Saturday, December 8, 2007

Blog of Note

Occasionally I swing on by the Blogs of Note page just to see if there is anything worth reading. This feature of of Blogger is typical month in, month out. There is always the green blog of note warning against global warming, the hobby blog of note, exhibiting lanterns hand crafted out of used cigarette butts, and the philosophicalesque blog...which is the inspiration for this post.

Adventures of the Coconuter is the cliche deep thinking blog of the month. I checked it out just because of the name--as you all may or may not know, I am the owner and curator of an impressive coconut collection. The Coconuter is a journal of a young Texan's travels in the Philippines. Why would a young man fresh out of college go to the Philippines? To teach English? Visit family? Find a bride? Not this guy. The description of his blog underneath the title says it all:

The adventures of David "Coconuter" in his epic journey as a modern nomad in third-world Philippines in search of purpose and meaning to life encapsulated in an allegorical golden coconut. (emphasis mine)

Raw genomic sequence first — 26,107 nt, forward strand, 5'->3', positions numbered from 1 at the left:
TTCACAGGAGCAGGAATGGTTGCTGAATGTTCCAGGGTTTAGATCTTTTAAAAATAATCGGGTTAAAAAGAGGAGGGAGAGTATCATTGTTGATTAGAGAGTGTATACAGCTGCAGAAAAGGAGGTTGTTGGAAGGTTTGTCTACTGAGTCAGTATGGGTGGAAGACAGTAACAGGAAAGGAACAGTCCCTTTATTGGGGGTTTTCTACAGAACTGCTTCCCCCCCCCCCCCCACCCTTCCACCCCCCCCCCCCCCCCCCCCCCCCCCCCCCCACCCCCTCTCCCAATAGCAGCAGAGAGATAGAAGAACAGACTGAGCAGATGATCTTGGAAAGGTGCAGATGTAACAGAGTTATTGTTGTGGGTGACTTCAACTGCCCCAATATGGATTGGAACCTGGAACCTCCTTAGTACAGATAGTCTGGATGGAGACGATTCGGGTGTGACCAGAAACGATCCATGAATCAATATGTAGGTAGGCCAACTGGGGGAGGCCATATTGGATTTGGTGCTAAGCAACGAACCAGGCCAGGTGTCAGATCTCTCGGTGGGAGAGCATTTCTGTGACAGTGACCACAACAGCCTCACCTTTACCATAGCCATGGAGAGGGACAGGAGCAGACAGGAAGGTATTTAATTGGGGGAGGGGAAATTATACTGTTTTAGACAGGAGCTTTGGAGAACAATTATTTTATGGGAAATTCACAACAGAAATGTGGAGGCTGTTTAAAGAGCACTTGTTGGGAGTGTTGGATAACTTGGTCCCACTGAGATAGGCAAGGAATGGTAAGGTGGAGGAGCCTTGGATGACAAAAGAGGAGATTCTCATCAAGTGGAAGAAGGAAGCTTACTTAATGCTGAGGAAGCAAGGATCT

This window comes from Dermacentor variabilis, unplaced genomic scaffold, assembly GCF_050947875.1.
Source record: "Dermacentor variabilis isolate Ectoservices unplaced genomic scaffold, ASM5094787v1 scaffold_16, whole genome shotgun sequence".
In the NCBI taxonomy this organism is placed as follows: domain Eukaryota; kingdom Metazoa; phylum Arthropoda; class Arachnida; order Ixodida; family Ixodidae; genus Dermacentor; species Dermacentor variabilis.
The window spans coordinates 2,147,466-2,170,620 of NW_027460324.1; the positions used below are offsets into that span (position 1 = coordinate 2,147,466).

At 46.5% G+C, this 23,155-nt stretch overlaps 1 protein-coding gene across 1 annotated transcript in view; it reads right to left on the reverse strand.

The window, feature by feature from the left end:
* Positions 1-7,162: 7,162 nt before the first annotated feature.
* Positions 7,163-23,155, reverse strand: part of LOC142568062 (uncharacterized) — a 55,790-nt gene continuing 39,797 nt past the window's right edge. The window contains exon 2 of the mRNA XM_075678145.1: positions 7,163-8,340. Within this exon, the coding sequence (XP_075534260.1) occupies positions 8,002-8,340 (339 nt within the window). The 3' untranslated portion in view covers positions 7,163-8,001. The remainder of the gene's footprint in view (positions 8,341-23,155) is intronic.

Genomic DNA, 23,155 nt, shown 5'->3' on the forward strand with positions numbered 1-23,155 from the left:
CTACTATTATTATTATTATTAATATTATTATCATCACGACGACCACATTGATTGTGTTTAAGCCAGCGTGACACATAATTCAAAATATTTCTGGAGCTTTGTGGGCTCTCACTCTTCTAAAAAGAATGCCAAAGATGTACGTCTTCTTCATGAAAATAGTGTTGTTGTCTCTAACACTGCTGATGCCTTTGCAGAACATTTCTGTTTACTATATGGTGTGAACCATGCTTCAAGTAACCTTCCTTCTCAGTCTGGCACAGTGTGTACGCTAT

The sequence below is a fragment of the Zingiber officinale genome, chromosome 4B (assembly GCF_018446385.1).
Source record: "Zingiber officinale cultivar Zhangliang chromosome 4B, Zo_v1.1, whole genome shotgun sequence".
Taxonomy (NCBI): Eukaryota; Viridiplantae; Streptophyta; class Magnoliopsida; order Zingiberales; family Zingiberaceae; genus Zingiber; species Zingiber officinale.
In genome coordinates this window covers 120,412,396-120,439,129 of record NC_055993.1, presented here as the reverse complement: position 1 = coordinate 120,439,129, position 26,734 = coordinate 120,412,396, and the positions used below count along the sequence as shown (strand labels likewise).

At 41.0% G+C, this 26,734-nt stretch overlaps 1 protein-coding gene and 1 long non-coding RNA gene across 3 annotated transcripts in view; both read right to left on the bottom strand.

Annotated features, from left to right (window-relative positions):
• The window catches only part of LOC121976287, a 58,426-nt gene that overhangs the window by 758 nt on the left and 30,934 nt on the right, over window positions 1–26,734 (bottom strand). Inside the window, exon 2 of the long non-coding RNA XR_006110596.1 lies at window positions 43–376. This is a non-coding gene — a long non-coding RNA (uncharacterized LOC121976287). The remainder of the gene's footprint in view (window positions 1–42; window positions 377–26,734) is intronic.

After looking through the blog, and deciding not to donate to David's metaphysical conquest, I was left with my own question: Why do so many Americans' feel they have to travel to some exotic third-world or developing country to find the answers to life? God knows there are enough slums in David's native Texas that are comparable to parts of the Philippines--or i f that isn't gritty enough, Mexico has a lot of poverty to offer.

After reading a few of David's adventures I was reminded of the mass pilgrimage to Brownsville made by thousands of Christians in the late 1990's. Apparently (I never made the trek) a revival, a move of God with healings, signs, and wonders was moving in Brownsville. Plenty of folks made the journey to Florida, similar to David's journey to the Philippines, to find meaning to their faith. Did God exercise some cosmic favoritism over Brownsville, choosing that as the ONLY location in which he would touch his people? Is some southeast Asian Island the only place where one can find the meaning to life?

I would be willing to guess most nomads' trans-global quests for meaning are glorified excuses for a break from the normal, a change of scenery; a vacation.

As for David, if he is to find the meaning to life in a third world country, I think it would lie in somehow, if even in a small way, removing the adjective "third world" from "country." I hope that all of the donations aren't earmarked strictly for his and his friend's needs, and that a portion goes towards the needs of the third-world country in which he is a guest.

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